Summary: Children who sleep less than 9 hours per night have significant differences in brain regions associated with memory, intelligence, and well-being compared to their peers who sleep 9 or more hours per night. Less sleep in children was also associated with increased risks of depression, anxiety, and impulsive behaviors.
Source: University of Maryland
Elementary school-age children who get less than nine hours of sleep per night have significant differences in certain brain regions responsible for memory, intelligence and well-being compared to those who get the recommended nine to 12 hours of sleep per night, according to a new study led by University of Maryland School of Medicine (UMSOM) researchers.
Such differences correlated with greater mental health problems, like depression, anxiety, and impulsive behaviors, in those who lacked sleep. Inadequate sleep was also linked to cognitive difficulties with memory, problem solving and decision making.
The findings were published today in the journal Lancet Child & Adolescent Health.
The American Academy of Sleep Medicine recommends that children aged 6 to 12 years of age sleep 9 to 12 hours per night on a regular basis to promote optimal health.
Up until now, no studies have examined the long-lasting impact of insufficient sleep on the neurocognitive development of pre-teens.
To conduct the study, the researchers examined data that were collected from more than 8,300 children aged 9 to 10 years who were enrolled in the Adolescent Brain Cognitive Development (ABCD) study.
They examined MRI images, medical records, and surveys completed by the participants and their parents at the time of enrollment and at a two-year follow-up visit at 11 to 12 years of age. Funded by the National Institutes of Health (NIH), the ABCD study is the largest long-term study of brain development and child health in the US.
“We found that children who had insufficient sleep, less than nine hours per night, at the beginning of the study had less grey matter or smaller volume in certain areas of the brain responsible for attention, memory and inhibition control compared to those with healthy sleep habits,” said study corresponding author Ze Wang, PhD, Professor of Diagnostic Radiology and Nuclear Medicine at UMSOM.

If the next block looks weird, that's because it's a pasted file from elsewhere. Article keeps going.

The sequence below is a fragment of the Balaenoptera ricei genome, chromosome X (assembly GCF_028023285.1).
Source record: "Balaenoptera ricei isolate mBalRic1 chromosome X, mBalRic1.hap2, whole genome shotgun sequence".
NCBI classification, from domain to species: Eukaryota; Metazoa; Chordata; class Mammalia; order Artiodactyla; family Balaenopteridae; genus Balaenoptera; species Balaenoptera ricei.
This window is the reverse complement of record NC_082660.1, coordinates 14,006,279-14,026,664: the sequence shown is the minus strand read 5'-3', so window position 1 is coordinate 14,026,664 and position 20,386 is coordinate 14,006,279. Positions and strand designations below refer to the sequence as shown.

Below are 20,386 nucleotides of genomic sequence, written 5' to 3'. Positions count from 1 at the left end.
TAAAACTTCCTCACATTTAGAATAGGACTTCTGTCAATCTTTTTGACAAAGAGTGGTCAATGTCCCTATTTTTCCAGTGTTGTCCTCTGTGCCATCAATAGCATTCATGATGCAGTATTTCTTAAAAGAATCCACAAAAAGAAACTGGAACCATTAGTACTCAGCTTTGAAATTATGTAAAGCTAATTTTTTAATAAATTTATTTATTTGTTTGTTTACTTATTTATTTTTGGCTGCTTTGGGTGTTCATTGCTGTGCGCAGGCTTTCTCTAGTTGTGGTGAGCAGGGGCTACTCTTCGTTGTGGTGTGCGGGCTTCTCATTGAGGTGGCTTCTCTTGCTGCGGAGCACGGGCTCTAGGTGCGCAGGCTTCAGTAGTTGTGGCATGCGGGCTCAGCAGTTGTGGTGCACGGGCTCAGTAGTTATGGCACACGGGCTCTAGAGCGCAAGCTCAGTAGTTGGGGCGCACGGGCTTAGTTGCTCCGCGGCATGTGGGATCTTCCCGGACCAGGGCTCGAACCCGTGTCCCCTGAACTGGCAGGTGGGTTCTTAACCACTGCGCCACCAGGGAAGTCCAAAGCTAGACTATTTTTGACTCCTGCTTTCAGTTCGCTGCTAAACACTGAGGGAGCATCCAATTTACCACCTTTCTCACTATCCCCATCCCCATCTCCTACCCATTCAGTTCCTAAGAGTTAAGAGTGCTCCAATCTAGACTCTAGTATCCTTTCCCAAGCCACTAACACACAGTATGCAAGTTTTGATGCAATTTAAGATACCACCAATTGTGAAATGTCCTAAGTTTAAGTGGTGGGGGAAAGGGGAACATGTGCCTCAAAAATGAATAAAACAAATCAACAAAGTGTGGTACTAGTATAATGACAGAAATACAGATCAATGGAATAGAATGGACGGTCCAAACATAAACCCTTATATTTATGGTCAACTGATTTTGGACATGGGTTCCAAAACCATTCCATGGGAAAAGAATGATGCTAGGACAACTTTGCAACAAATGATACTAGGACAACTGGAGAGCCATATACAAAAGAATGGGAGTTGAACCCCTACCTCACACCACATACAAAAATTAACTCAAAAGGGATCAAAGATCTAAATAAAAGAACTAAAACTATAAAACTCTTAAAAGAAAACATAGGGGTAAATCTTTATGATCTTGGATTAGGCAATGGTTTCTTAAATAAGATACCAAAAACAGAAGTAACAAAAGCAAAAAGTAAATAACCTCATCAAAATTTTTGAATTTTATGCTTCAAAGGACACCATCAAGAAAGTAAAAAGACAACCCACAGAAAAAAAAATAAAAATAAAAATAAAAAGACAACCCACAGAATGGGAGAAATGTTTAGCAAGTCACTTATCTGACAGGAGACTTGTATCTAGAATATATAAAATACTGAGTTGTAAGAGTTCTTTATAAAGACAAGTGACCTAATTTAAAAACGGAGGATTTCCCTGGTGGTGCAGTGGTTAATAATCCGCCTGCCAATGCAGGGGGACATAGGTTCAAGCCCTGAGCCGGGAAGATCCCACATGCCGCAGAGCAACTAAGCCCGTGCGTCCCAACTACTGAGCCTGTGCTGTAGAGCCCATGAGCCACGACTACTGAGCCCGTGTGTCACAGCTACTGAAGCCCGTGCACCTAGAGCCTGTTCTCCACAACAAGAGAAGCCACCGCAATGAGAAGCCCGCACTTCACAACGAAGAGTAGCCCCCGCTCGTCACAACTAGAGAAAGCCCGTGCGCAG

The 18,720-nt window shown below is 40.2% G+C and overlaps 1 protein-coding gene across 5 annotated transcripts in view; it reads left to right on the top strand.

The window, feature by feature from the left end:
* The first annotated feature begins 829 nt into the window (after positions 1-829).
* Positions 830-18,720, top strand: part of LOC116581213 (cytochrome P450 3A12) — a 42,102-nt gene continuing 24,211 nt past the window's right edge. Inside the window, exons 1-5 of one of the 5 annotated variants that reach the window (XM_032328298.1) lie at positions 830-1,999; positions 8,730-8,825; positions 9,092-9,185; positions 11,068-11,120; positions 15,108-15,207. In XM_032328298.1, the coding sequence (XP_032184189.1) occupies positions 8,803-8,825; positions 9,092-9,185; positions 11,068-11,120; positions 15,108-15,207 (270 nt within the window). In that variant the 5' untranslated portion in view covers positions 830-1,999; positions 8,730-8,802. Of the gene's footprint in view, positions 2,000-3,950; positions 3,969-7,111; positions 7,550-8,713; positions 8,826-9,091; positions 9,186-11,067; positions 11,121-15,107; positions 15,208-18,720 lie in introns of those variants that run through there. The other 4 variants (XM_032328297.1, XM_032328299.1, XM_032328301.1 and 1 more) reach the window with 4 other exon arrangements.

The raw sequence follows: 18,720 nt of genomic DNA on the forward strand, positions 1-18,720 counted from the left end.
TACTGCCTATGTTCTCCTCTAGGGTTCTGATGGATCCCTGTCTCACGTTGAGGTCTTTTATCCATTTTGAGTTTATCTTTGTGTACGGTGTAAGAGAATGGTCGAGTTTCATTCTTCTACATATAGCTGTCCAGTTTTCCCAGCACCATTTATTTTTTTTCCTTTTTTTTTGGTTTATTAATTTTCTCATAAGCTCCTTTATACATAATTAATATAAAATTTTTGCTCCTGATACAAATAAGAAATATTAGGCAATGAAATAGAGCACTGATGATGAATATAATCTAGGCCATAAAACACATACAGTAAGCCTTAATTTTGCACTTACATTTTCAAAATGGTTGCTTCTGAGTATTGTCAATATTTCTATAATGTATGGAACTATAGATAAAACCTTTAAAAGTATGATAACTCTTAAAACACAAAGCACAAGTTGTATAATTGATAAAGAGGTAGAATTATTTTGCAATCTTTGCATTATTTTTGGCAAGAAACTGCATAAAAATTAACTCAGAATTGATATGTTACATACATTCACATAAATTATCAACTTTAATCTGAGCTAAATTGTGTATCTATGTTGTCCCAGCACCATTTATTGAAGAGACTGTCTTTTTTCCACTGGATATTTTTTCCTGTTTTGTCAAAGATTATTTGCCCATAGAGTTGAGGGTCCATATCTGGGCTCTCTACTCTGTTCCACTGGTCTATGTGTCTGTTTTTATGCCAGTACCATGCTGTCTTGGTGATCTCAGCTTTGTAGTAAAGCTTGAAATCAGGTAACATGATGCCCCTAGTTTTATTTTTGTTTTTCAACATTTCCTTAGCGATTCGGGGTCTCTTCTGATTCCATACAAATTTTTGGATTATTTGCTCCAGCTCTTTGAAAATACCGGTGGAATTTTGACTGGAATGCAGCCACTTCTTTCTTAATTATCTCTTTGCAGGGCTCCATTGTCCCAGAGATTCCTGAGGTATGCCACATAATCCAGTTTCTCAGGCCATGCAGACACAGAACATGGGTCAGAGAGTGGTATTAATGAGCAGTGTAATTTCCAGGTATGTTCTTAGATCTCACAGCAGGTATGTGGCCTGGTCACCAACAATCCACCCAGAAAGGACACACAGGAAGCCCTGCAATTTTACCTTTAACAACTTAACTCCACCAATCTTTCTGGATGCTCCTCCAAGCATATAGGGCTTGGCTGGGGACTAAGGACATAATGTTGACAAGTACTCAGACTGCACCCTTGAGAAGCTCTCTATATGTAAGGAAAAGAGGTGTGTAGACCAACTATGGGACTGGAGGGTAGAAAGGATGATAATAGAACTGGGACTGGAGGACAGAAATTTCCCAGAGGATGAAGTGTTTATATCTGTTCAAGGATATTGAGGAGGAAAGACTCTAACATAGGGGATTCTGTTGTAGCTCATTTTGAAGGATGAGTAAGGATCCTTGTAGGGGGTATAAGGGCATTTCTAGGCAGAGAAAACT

“These differences persisted after two years, a concerning finding that suggests long term harm for those who do not get enough sleep.”
This is one of the first findings to demonstrate the potential long-term impact of lack of sleep on neurocognitive development in children. It also provides substantial support for the current sleep recommendations in children, according to Dr. Wang and his colleagues.
In follow-up assessments, the research team found that participants in the sufficient sleep group tended to gradually sleep less over two years, which is normal as children move into their teen years, whereas sleep patterns of participants in the insufficient sleep group did not change much.
The researchers controlled for socioeconomic status, gender, puberty status and other factors that could impact how much a child sleeps and affect brain and cognition.
“We tried to match the two groups as closely as possible to help us more fully understand the long-term impact on too little sleep on the pre-adolescent brain,” Dr. Wang said.
“Additional studies are needed to confirm our finding and to see whether any interventions can improve sleep habits and reverse the neurological deficits.”
The American Academy of Pediatrics encourages parents to promote good sleep habits in their children. Their tips include making sufficient sleep a family priority, sticking with a regular sleep routine, encouraging physical activity during the day, limiting screen time and eliminating screens completely an hour before bed.
The study was funded by NIH. Fan Nils Yang, PhD, a post-doctoral fellow in Dr. Wang’s laboratory is a study co-author. Weizhen Xie, PhD, a researcher at the National Institute of Neurological Disorders and Stroke, is also a study co-author. UMSOM faculty members Thomas Ernst, PhD, and Linda Chang, MD, MS, are co-principal investigators of the ABCD study at the Baltimore site but were not involved in the data analysis of this new study.